Much Ado About Mulch
If you tend to a garden or work in the yard, you likely have heard of mulch, but what does it do for your landscape? There are many year-round benefits of mulching and it pays to consider your options when maintaining a lawn, garden, or greenspace.
There are basically three choices when it comes to mulch: synthetic mulch, natural mulch, and living mulch.
The best mulch depends on how you plan to use it. Natural mulch is an overwhelming winner that seems to suit most occasions; however, synthetic lasts longer and costs less. Living mulch is used primarily in and around food crops, and some examples include alfalfa and clovers.
If you wonder if mulching is worth the extra effort, it is. Mulch is not only decorative in some instances, but it protects young roots and seedlings during cool or inclement weather. Furthermore, the use of mulch significantly cuts down on the weeds that you will need to remove from your yard and garden. Mulch is a great winter insulator in any climate!
You may want to add a couple inches of mulch to your tilled soil in the spring before you plant anything. You can also top off your dirt with a layer of mulch, like pine or cedar, to add an aesthetic touch to the plants. Put mulch around trees too, but keep the mulch about an inch away from the trunks to promote growth.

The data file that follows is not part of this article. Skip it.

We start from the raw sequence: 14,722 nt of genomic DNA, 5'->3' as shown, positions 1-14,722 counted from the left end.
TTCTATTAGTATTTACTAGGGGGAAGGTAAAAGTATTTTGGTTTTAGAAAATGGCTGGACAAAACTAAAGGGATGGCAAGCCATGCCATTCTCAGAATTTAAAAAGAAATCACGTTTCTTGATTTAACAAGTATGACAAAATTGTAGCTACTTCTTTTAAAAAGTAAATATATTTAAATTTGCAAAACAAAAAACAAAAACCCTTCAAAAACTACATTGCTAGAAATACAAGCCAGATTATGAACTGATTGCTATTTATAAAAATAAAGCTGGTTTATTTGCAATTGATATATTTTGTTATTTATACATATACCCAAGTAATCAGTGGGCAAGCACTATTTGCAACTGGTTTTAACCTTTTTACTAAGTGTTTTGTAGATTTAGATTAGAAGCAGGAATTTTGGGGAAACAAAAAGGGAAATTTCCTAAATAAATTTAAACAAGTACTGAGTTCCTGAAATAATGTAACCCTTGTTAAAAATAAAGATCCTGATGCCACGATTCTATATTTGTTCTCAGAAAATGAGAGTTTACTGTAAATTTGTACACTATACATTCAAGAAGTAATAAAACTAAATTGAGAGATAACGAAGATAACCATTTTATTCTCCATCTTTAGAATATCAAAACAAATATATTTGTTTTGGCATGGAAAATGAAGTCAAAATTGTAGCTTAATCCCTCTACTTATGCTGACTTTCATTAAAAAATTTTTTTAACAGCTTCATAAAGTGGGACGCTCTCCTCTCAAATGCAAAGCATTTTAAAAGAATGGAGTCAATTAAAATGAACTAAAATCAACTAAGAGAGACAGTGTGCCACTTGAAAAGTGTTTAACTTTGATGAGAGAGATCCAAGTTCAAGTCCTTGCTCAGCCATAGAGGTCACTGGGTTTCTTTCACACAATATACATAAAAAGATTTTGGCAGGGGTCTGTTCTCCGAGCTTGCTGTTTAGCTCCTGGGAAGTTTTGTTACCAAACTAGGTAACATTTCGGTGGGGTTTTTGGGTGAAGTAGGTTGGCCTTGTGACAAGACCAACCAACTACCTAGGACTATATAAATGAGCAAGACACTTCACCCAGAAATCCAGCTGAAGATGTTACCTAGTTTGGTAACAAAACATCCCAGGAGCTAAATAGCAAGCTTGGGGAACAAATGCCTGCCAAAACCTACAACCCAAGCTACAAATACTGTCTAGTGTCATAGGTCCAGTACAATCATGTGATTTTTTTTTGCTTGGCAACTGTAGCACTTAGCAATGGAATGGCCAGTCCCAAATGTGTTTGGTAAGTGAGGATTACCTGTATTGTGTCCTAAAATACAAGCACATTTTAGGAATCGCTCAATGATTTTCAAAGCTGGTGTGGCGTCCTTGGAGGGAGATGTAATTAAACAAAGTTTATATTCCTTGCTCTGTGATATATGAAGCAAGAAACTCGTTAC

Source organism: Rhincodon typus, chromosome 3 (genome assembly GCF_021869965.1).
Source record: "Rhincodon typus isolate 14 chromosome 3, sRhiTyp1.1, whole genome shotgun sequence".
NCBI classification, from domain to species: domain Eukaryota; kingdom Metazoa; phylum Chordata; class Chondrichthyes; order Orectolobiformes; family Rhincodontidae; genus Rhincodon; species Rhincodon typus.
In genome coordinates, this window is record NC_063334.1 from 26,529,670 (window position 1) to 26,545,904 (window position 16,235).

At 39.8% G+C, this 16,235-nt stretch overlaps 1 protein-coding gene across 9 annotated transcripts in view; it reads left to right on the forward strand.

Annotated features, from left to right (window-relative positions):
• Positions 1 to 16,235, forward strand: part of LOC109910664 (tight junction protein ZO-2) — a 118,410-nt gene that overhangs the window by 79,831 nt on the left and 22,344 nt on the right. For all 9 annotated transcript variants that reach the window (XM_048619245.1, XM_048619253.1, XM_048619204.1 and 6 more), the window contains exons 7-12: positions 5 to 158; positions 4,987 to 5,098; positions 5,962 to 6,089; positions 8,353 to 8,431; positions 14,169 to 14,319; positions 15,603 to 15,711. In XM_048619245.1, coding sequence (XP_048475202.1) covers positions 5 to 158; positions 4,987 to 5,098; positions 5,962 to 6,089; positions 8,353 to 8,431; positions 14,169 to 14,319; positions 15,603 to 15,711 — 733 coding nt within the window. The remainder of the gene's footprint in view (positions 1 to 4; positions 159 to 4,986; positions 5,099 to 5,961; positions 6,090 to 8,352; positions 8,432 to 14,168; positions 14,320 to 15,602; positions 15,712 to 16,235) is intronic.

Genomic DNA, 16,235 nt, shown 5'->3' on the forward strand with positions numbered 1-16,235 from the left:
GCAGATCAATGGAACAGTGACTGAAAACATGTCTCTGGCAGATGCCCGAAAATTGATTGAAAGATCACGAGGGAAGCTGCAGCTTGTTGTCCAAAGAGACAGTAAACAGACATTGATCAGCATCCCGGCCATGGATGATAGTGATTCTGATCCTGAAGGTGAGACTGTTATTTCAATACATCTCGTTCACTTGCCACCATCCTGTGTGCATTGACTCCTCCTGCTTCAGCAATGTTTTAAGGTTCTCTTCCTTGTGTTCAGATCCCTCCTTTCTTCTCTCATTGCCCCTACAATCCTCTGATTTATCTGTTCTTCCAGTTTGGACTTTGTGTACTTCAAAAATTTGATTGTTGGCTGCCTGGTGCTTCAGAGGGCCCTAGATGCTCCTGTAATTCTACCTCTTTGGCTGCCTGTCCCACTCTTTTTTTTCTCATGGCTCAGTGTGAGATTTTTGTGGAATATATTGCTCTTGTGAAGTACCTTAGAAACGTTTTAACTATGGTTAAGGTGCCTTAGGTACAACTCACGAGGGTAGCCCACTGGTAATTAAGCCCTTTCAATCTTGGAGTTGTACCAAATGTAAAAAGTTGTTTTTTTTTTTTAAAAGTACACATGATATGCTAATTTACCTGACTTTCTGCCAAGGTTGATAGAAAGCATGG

You may be able to access large amounts of fresh natural mulch from the city or town that you live in, as many municipalities will chip trees and trimmings into free mulch for residents. You can hire a chipper to mulch your own branches or wood on your property or simply buy bags of different types of mulch from your local home and garden retailer.
Another perk of mulch is that it keeps pests down during hot, humid weather when they can move in and take over a garden or greenspace. During winter, mulch serves as a part of the natural ecosystem, providing shelter for beneficial insects and wildlife when the weather turns colder. Using mulch in your yard and garden is an environmentally-friendly thing to do!
Talk to your landscaper about incorporating rich, natural residential mulch all around your property, from your topsoil in spring to your trees in winter. Consider unique varieties, like black mulch or redwood, to complement the colors of your home exteriors. Talk to your local landscaping company and garden supply venues to learn more.